Berkeley CSUA MOTD:Entry 44150
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2021/12/08 [General] UID:1000 Activity:popular
12/8    

2006/8/25-28 [Reference/RealEstate] UID:44150 Activity:nil
8/25    http://money.cnn.com/2006/08/24/real_estate/pluggedin_tully.fortune
        Yeah it's about time!!!  -bitter young grad, born and graduated
                in the "wrong" era and missed out on dot-com and
                housing boom.
        \_ I think a correction to cool things down is a healthy thing.
           --- '93 grad who didn't profit from the dot-com or housing boom,
           didn't have rich parents, and own one home and one rental
        \_ I think it's a good thing.  --- old grad who didn't profit from the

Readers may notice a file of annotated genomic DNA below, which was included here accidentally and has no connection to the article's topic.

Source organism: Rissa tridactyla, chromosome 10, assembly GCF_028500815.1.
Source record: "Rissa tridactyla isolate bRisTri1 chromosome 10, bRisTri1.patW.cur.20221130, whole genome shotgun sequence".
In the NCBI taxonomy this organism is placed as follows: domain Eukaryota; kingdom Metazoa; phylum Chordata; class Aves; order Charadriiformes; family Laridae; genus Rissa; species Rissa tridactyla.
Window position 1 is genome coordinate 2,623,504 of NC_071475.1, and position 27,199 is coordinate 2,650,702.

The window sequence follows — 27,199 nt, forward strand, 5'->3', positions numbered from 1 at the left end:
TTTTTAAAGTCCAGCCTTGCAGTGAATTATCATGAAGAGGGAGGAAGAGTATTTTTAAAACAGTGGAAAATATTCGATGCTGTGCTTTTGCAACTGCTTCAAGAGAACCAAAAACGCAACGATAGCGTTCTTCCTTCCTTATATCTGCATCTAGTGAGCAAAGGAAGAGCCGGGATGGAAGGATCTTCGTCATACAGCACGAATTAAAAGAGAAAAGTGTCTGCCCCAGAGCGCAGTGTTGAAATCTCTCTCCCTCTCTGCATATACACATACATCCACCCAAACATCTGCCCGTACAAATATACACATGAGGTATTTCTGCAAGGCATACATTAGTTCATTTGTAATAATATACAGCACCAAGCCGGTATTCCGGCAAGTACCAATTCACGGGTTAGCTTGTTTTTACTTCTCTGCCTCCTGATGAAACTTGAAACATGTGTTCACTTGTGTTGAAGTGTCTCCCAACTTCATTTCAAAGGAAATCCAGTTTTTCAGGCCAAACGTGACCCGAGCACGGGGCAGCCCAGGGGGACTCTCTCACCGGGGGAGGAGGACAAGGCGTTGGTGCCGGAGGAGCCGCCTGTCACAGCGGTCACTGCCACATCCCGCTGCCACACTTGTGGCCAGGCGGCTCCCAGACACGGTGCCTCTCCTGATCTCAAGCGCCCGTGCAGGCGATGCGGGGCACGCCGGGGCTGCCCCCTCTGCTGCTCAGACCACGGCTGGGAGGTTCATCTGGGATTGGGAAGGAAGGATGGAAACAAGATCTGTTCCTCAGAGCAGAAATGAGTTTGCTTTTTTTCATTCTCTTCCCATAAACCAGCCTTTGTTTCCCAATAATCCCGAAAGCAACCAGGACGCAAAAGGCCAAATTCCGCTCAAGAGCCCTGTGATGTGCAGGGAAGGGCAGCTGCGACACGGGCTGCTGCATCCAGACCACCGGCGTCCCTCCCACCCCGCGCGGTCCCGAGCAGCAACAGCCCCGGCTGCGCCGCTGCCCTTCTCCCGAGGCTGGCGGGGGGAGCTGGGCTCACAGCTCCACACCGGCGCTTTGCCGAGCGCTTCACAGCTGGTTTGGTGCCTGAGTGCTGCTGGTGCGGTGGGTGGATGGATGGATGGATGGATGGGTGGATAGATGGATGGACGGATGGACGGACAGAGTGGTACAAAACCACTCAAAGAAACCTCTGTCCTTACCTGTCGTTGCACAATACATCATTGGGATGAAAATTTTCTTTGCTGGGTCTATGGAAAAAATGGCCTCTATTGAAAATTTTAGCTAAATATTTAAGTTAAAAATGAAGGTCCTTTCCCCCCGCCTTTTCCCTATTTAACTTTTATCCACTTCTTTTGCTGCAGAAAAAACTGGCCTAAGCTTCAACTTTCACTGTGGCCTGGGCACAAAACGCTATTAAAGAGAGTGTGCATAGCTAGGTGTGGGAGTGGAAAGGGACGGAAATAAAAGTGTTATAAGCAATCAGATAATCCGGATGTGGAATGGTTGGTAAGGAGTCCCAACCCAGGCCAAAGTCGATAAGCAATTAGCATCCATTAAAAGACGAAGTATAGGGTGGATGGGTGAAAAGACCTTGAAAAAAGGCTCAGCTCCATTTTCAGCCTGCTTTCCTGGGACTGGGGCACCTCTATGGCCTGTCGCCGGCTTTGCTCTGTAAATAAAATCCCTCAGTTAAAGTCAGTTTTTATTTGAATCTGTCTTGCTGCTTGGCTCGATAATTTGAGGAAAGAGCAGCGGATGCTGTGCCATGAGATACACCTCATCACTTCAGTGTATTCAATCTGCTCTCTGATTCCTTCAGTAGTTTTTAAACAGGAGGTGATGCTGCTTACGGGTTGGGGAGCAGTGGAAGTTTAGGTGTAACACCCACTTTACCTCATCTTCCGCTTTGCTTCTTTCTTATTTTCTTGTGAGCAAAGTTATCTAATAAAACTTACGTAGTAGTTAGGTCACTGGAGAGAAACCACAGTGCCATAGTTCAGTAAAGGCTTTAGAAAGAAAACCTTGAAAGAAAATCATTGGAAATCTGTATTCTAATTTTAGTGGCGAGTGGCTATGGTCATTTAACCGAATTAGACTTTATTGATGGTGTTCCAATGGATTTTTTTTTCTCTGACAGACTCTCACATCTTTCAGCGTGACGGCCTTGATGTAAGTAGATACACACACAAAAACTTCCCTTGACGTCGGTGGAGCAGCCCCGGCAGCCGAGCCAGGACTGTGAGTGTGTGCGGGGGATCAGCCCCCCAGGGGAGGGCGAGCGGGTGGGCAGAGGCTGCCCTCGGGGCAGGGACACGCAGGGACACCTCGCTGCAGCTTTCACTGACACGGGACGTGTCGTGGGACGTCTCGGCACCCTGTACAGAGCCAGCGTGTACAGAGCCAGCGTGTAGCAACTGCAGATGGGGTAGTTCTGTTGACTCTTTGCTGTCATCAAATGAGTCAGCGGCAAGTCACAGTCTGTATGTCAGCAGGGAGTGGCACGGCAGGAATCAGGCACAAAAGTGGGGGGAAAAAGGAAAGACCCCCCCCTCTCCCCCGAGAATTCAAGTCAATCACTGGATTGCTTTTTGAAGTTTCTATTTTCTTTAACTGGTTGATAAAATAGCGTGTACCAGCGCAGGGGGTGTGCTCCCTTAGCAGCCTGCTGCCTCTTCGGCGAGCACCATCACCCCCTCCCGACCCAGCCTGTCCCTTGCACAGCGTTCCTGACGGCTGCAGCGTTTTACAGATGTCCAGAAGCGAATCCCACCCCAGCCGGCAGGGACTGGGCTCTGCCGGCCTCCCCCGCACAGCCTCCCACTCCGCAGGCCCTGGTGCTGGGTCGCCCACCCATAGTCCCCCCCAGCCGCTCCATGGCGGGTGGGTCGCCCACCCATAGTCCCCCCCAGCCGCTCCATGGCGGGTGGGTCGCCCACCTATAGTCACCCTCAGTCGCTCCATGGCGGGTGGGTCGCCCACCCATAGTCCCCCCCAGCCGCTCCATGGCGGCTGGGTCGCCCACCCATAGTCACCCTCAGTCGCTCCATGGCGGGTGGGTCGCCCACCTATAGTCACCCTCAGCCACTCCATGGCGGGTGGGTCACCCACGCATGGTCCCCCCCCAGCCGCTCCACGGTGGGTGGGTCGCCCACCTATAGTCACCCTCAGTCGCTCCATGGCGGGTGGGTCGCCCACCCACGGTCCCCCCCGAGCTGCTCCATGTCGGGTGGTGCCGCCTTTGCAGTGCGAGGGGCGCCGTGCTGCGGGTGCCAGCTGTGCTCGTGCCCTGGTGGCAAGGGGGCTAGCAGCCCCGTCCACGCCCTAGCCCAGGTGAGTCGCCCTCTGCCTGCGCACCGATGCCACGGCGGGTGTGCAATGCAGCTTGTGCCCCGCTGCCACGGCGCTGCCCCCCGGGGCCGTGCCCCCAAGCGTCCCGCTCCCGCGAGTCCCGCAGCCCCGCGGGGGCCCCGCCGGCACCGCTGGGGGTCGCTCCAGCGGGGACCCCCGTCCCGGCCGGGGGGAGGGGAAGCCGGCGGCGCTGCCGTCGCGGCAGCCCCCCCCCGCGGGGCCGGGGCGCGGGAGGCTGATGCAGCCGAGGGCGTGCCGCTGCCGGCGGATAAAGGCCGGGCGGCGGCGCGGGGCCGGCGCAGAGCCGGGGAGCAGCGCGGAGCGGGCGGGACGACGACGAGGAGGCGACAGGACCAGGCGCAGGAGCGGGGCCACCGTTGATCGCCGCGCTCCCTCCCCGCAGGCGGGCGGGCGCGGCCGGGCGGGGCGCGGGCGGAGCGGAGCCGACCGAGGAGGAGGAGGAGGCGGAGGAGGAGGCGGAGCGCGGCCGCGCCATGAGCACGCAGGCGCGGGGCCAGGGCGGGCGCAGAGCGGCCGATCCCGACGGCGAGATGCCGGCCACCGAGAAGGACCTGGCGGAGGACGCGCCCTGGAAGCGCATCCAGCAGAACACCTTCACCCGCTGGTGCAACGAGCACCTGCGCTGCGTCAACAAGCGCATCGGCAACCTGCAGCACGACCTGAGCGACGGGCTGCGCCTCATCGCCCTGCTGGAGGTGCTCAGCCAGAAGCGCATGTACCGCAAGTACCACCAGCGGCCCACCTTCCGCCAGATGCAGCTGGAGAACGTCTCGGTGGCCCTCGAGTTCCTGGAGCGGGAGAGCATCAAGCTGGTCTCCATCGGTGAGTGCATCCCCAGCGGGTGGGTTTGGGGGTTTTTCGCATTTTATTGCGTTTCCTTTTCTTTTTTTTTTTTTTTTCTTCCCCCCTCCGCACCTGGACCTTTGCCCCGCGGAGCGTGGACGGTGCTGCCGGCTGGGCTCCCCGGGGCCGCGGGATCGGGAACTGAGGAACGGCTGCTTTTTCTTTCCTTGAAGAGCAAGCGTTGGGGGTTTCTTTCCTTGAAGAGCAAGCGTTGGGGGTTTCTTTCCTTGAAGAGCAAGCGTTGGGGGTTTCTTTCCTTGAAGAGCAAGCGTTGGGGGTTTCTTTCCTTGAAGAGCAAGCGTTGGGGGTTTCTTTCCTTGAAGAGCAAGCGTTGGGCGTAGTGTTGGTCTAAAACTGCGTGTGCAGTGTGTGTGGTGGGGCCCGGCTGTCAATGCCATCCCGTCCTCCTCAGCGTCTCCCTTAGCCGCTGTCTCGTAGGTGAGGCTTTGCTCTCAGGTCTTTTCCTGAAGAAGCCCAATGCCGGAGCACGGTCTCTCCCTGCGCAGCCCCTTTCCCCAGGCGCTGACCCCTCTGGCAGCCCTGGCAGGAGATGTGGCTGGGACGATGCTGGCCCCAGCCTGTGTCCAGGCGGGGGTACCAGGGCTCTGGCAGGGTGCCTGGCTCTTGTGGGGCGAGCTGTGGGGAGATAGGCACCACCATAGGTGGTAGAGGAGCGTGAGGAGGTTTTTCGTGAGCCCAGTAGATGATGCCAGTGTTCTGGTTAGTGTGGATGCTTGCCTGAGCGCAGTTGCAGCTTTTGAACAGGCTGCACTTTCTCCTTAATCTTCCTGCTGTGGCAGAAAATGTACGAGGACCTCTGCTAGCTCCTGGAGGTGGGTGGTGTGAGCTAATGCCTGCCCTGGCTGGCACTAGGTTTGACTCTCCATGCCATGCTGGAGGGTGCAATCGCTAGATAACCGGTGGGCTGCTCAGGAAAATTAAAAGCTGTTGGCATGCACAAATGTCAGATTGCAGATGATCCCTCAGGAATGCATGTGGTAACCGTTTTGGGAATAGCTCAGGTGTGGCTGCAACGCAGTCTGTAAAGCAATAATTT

dot-com era, didn't have rich parents, and own one home and one
           rental
        \_ Bad news is that rents are on the way up.
           \_ Awesome.  Now we renters can be smug on the motd.  RENTS WILL
              NEVER GO DOWN!!!!11!!! --smug renter
2021/12/08 [General] UID:1000 Activity:popular
12/8    

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2013/8/1-10/28 [Reference/RealEstate] UID:54722 Activity:nil
8/1     Suppose your house is already paid off and you retire at 65.
        How much expense does one expect to spend a year, in the Bay
        Area? Property tax will be about $10K/year for a modest $850K
        home. What about other stuff?
        \_ I think at age 65, health insurance is the next biggest expense.
        \_ I am thinking that we can have a nice middle class
	...
2013/7/31-9/16 [Reference/RealEstate, Finance/Investment] UID:54720 Activity:nil
7[31    Suppose you have a few hundred thousand dollars in the bank earning